CTMD Unity Service (Week of prayer for Christian Unity)
23rd January 2022: Epiphany 3
“We saw his Star at its rising and have come to pay him homage.”
Lord, I pray that my words spoken in your name would open minds and hearts to your living Word, Jesus Christ our Lord. AMEN
Hear the words of the Magi according to St. Matthew, “Where is the child who has been born King of the Jews? We saw his star at its rising and have come to pay him homage.”
What about us? For what have we come here? What can we give this child who has been born king of the Jews today as the Church militant in Mirfield and district? What can we bring? Amid a continuing pandemic; in midwinter’s social and political discontent; in an apparently dying church? – at least for those of us in the C of E. Surely the Church is out of touch, irrelevant, inverted and ill-equipped to speak a Word become incarnate to a weary, wanting world, isn’t it? Yet Peter Cornelius’s words, like those of the evangelist, suggest otherwise:
“Three Persian kings from lands afar/to Jordan follow the pointing star/and this the quest of the travellers three/to follow where the King of the Jews may be.”
St. Matthew’s inclusion of the journeying wise men in his account of Jesus’ birth is not insignificant. Their coming – these somewhat oddbod priestly academics from Persian (and therefore, foreign, lands) – recollects us who have come today: it recollects precisely our own calling as those who have been born from above of water and the Spirit: “We [also] see his star at its rising and are come to pay him homage.” These mysterious figures – whether three or not – come; they show up; they make it to the place where the Christ-Child is; they hear the ancient prophecies, listen to what they have heard and act from a place of obedience. And their watching and waiting apprehends the truth from above who is the star at its rising – the sun who knows no setting – the God of both Jew and gentile: King and God and sacrifice for all peoples and nations and time; the Father’s revelation of Godself becomes human so we may become divine, as the Fathers of the Church teach us.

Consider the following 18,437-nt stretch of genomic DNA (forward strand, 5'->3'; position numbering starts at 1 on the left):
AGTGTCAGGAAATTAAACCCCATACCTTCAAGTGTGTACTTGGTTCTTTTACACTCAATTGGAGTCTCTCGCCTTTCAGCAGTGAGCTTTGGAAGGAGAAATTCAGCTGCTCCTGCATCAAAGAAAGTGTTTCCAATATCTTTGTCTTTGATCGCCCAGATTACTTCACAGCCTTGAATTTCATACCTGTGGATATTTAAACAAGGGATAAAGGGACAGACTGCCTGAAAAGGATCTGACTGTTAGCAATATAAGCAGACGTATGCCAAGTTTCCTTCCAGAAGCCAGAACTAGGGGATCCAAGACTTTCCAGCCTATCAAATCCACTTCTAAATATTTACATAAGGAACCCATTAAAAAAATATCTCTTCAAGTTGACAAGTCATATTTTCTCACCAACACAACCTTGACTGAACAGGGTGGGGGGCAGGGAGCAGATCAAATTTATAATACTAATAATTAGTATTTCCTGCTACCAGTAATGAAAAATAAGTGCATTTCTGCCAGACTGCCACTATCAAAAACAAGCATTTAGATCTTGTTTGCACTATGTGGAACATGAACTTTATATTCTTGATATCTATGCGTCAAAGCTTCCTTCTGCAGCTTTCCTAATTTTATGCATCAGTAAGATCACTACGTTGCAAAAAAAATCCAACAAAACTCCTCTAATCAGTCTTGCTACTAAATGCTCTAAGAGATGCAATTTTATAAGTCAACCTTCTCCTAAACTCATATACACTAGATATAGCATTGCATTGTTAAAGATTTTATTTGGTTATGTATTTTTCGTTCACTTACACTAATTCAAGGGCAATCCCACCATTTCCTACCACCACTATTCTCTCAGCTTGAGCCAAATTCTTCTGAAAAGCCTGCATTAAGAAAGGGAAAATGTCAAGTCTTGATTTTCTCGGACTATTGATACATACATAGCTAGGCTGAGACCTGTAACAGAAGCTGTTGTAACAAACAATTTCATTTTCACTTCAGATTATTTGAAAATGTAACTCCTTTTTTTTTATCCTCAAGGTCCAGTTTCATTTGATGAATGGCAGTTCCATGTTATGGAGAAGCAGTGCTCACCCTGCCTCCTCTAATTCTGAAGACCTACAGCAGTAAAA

We are come to pay him homage today in the town of Mirfield, and as we do so we are touched again by prophecy – reverted to the truth again of our rebirth in the unfathomable mystery of the Godhead – and equipped again with all the fullness of eternal life through the givenness of the Father’s spoken Word – baby, boy and man – become flesh for our sake, flesh whose celestial body will affirm his unity in Trinity when He gives his all – even his own self – to death as a pledge of resurrection and the restoration of creation’s life as it was spoken anew when he was in the beginning with God.
The coming of the Magi does precisely what each of us in our own way is called to do: observe and act and oblate from the gift of our own selves the gold, incense and myrrh of open eyes and minds; the offering of attitudes pierced by the beauty and bane which landscape the courts of the Lord in our time – giving of our own self-possession to transfigure all things in the wide space of the hopefulness embodied in the royal, impassioned child in whom “all the fullness of deity dwells bodily”, as St. Paul puts it.
Is that not why we too are here, trying and retrying to live the Lord’s gift and will as his people in Mirfield and district again this year? Is it not in humble, often unsure, yet completely necessary response to the vocation of the truth from above born of water and of blood, that Epiphany season once again makes manifest? “We saw the Star… and have come to pay him homage.”
The wise men, bearing themselves and their unifying gifts of kingship, deity and passion lead us in the journey to follow the Star wherever He may lead, bearing our own selves as broken, living, epiphanic sacraments of the unity they foreshow when they come, as we do, to kneel and pay him homage.
We must look East and pay attention as we draw alongside them once more in this week of prayer for Christian Unity; as we come in our turn to give only what we can. And it surely is the knee of our hearts that he most desires us to bend to his obeisance, in order that by looking, listening to and loving him, the Word may be incarnate in us – Churches Together in Mirfield – and this whole district be acclaimed for his healing and reconciling glory, whose appearing wherever the Star points, makes all things new when it is gifted, received and shared for the one life of us all.
Epiphany is the Christ-child’s showing of all that the Father is. The Magi teach us that we receive its fullness as we also empty ourselves, until love alone is left. That is why we have come, bringing ourselves with our minute gold of obedience and incense of lowliness – that together we may be gathered to one fragrant offering here, and Mirfield charged with the grandeur of God, the one shepherd, shining out in the face of his Son, the infant King. – And in us whom his Spirit lights.
By our prayer and our presence together then, let us bear this Star of wonder, this beauteous light – to this town and to this wanting, waiting world. AMEN.